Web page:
A federal NIFA-CAPS grant was awarded to researchers in Florida, California, Texas and Arizona to develop a ‘Nupsyllid’. The goal of this research is to replace the wild type Asian citrus psyllid (ACP) insect vector with a population that is unable to transmit CLas. The genetic transformation could be delivered to the psyllid directly as a sprayable or an injection or indirectly via a virus or an endosymbiont that inhabits the psyllid. The genetic transformation lowers the ability of bacterium to survive in the psyllid or reduces the health and development of the psyllid offspring when the nupsyllid and wild ACP mate and reproduce.
There are three research approaches that are being studied within the nupsyllid project:
Citrus Tristeza virus
The goal of the Dr. Bryce Falk research laboratory (UC Davis Plant Pathology) is to find and identify viruses that can infect the Asian citrus psyllid (ACP).
If one or more viruses are identified, they will be studied to see if they can be used separately or in combination to reducepsyllid populations. They will also attempt to genetically modify at least one of the viruses in hopes of using the virus as a carrier to bring ‘anti-HLB’ genes into theACP and so affect its ability to spread the bacterium that causesHLB.
Symptoms of CTV on citrus
They have collected RNA from populations of ACP from around the world, including China, Pakistan, Taiwan, Brazil, Florida, Puerto Rico, Texas, Hawaii, Arizona and California. So far, they have found at least 5 new viruses of ACP
. This work is done within the UC Davis biosafety 3P Contained Research Facility (crf.ucdavis.edu) where they maintain several populations of ACP. Similar efforts are underway for mosquitoes and diseases such as Dengue and Zika virus.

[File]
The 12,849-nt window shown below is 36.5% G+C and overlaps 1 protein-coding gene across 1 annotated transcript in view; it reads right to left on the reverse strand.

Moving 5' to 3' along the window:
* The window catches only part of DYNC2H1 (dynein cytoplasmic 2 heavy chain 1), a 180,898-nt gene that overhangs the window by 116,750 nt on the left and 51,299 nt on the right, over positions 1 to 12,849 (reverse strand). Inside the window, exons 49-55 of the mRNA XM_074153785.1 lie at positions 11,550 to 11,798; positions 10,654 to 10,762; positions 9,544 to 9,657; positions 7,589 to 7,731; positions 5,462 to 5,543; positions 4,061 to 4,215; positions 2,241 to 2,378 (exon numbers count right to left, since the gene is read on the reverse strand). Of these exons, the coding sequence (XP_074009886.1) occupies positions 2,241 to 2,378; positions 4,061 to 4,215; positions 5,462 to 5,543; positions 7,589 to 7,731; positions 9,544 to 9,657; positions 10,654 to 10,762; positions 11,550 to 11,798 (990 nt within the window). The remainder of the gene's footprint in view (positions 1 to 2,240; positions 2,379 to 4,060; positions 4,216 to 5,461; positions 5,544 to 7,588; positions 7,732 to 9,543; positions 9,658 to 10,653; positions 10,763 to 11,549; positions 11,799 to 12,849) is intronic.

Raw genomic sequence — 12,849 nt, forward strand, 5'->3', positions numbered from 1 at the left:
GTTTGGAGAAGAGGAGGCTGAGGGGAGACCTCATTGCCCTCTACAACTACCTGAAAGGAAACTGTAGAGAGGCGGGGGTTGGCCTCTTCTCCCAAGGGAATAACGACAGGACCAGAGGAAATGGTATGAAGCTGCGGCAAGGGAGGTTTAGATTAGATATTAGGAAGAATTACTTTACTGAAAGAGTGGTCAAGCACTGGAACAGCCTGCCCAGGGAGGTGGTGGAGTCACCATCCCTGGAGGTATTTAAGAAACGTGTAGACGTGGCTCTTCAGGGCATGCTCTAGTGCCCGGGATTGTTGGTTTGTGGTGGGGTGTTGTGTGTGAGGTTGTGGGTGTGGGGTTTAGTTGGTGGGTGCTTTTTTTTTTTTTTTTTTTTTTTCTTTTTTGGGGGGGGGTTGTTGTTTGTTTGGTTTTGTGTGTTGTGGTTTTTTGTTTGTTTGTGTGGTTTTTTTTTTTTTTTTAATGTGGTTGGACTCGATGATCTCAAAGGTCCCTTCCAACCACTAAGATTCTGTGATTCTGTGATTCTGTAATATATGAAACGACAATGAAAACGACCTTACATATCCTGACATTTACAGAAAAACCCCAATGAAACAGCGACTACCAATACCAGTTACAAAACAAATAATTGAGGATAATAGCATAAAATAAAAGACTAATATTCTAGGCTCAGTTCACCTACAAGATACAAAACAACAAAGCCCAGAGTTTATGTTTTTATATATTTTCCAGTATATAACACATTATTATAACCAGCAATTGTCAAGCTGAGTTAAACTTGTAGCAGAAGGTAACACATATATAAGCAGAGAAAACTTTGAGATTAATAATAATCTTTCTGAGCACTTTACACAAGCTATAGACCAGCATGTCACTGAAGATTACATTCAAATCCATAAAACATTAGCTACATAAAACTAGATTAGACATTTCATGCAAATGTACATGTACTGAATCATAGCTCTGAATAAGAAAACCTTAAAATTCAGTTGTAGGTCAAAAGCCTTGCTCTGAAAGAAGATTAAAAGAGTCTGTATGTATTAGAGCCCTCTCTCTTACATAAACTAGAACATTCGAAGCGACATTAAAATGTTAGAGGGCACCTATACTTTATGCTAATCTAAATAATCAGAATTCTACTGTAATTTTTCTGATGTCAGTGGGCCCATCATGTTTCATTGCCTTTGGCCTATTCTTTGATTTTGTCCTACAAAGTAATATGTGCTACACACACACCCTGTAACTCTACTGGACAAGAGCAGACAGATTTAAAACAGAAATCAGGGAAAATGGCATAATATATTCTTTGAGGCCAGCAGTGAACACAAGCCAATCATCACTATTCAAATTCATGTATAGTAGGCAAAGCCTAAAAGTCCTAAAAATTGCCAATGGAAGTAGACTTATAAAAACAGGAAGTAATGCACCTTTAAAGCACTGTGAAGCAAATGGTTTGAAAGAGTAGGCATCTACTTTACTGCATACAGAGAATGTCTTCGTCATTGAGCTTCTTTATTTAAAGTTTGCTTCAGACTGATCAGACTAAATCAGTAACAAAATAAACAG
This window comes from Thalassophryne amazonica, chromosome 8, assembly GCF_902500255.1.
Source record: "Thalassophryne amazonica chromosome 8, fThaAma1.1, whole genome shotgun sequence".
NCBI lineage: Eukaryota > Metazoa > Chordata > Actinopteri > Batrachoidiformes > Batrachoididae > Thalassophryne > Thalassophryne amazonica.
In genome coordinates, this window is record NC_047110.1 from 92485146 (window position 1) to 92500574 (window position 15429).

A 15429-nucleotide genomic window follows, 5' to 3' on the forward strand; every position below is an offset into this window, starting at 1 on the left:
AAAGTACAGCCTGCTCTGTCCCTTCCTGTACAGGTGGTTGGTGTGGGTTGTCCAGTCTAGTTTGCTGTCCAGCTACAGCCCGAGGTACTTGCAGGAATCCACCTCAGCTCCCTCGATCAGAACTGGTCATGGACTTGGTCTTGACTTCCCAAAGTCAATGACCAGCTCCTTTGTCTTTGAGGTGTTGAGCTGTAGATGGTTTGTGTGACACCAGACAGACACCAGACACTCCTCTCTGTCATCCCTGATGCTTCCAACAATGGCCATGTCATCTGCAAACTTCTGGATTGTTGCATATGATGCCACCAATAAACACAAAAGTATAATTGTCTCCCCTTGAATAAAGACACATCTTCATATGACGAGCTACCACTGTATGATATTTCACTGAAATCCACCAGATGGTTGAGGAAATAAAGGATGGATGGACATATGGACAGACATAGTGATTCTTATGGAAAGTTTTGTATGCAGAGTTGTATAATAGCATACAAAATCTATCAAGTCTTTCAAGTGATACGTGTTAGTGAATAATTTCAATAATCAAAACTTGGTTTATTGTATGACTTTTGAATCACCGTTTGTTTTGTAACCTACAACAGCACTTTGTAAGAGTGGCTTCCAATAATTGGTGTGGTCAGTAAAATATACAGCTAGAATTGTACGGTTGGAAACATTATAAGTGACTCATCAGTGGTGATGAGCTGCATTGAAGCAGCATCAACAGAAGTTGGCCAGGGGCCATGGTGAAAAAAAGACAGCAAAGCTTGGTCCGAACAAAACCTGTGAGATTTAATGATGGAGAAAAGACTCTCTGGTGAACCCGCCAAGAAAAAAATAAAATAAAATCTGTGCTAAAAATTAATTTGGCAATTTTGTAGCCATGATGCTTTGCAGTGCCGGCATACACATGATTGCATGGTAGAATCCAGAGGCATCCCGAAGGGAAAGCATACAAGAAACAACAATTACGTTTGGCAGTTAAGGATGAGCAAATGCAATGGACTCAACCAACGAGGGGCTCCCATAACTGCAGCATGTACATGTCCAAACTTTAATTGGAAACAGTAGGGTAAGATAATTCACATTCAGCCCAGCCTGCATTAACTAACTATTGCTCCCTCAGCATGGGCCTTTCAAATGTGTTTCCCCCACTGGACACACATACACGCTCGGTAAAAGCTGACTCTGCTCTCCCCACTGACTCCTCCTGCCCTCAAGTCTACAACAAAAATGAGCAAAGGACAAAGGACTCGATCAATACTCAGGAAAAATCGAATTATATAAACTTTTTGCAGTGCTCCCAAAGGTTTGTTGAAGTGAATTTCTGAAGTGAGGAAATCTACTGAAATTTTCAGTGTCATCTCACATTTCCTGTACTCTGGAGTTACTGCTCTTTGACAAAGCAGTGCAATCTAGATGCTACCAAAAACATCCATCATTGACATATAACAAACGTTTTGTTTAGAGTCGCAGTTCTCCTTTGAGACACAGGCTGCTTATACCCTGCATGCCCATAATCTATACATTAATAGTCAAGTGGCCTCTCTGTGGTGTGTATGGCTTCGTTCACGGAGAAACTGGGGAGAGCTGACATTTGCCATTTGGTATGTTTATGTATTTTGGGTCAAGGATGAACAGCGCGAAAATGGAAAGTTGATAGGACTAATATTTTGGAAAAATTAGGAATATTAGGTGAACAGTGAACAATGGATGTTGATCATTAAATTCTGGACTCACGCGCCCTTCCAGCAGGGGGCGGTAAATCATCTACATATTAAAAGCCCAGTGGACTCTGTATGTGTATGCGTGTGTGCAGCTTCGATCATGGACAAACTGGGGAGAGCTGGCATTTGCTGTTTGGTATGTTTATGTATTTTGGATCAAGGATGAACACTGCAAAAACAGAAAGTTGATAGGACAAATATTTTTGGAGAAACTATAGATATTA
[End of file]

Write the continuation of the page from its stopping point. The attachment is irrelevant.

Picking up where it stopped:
The Symbiont Wolbachia
Wolbachia is a widespread bacterial symbiont that naturally colonizes approximately 40% of all insect species, including the Asian citrus psyllid (ACP). While there is only one species of Wolbachia, there are numerous different strains of the bacterium, often occurring within the same insect species. The goal of this research is to identify naturally occurring strains of Wolbachia that will disrupt CLas transmission by the ACP vector. This may occur if Wolbachia symbionts competitively exclude CLas, the pathogen that causes HLB, from colonizing ACP. Alternatively, Wolbachia may activate the ACP immune system so that it is better equipped to defend itself against Las colonization. The goal of Dr. Kirsten Pelez-Stelinski’s laboratory is to use Wolbachia as a natural “biological control” agent for eliminating Las transmission. Once a candidate strain that can reduce Las transmission is identified, large numbers of ACP infected with this strain can be reared. These non-transmitting ACP can be then released into areas where ACP populations are low. Establishment of these ACP will be aided by the unique ability of Wolbachia to insert itself into insect populations. Wolbachia facilitates its own spread by ensuring that all infected females produce Wolbachia-infected offspring. Due to this unique property of Wolbachia, mass released ACP can establish in local areas and reduce Las transmission.
Wolbachia reproducing in Drosophila
Dr. Bruce Hay’s laboratory (Caltech University) is attempting to modify the Asian citrus psyllid so that it no longer transmits disease so that it can be released into the wild population of ACP and spread that trait (population replacement). The goal is to spread the new traits in a high frequency near the site at which they are released and be able to eliminate the new genes from the population if desired.
Both of these features demonstrate to regulators and society at large that this new technology can be tested safely, and managed wisely if implemented. Other labs are studying what the various genes do and determining which trait will be used for the psyllid transformation.